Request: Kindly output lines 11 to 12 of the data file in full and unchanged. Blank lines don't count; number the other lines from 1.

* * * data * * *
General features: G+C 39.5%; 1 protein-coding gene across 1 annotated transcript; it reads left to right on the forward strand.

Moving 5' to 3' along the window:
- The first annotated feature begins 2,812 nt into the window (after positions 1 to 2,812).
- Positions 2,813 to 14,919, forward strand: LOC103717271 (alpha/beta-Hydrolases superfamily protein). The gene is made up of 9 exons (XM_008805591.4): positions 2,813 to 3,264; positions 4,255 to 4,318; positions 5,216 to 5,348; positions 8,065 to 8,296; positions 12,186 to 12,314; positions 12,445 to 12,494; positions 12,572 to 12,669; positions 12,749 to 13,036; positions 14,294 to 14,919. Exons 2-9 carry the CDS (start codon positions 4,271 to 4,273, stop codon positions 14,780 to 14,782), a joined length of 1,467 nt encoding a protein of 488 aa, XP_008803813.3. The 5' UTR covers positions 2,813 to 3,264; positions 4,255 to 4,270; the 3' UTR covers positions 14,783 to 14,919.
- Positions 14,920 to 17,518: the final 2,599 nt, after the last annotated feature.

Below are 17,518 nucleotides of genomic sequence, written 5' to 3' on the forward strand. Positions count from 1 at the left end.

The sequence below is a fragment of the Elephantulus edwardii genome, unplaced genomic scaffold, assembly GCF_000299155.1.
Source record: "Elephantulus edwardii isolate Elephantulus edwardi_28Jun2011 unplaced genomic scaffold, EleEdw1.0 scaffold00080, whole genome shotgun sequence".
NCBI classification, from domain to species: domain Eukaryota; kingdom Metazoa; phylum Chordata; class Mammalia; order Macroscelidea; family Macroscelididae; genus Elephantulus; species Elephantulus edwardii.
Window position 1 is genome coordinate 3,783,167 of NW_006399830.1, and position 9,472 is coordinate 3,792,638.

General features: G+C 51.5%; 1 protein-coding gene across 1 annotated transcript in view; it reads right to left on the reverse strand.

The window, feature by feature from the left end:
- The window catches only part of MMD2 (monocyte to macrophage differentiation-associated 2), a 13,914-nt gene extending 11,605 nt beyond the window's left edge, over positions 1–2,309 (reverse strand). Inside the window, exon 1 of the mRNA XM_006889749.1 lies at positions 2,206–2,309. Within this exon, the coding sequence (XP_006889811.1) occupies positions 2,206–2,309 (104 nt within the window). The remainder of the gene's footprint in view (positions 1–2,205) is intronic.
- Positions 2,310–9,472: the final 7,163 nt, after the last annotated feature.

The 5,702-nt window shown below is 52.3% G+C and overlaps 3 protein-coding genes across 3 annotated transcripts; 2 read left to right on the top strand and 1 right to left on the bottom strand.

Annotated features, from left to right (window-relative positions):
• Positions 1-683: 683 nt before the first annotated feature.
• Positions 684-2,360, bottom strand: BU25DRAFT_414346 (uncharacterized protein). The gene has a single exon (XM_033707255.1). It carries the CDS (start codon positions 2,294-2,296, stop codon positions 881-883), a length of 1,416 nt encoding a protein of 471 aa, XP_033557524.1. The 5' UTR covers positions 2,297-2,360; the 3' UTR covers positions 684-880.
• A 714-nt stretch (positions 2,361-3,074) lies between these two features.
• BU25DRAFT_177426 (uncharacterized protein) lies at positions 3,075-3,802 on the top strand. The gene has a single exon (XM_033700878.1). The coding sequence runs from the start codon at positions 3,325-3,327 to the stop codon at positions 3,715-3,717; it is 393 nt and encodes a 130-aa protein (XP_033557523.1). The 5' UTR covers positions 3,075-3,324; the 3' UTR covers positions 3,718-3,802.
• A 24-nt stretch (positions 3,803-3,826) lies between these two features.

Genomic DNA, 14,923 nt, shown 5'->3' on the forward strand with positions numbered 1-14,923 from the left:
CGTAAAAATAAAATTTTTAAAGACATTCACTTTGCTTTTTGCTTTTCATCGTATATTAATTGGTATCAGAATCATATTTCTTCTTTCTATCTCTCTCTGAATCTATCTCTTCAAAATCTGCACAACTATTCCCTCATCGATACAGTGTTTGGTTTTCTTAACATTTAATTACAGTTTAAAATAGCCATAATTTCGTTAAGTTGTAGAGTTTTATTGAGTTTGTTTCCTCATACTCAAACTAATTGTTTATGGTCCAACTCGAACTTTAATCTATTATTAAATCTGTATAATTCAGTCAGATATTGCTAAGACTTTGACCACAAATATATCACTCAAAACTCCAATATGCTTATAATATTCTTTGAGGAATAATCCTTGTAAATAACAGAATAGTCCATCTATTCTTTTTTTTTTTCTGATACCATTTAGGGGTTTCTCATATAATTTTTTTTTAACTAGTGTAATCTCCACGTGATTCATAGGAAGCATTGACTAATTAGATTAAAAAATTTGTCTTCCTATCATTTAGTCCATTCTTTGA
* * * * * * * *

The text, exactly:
General features: G+C 51.5%; 1 protein-coding gene across 1 annotated transcript in view; it reads right to left on the reverse strand.

The window, feature by feature from the left end: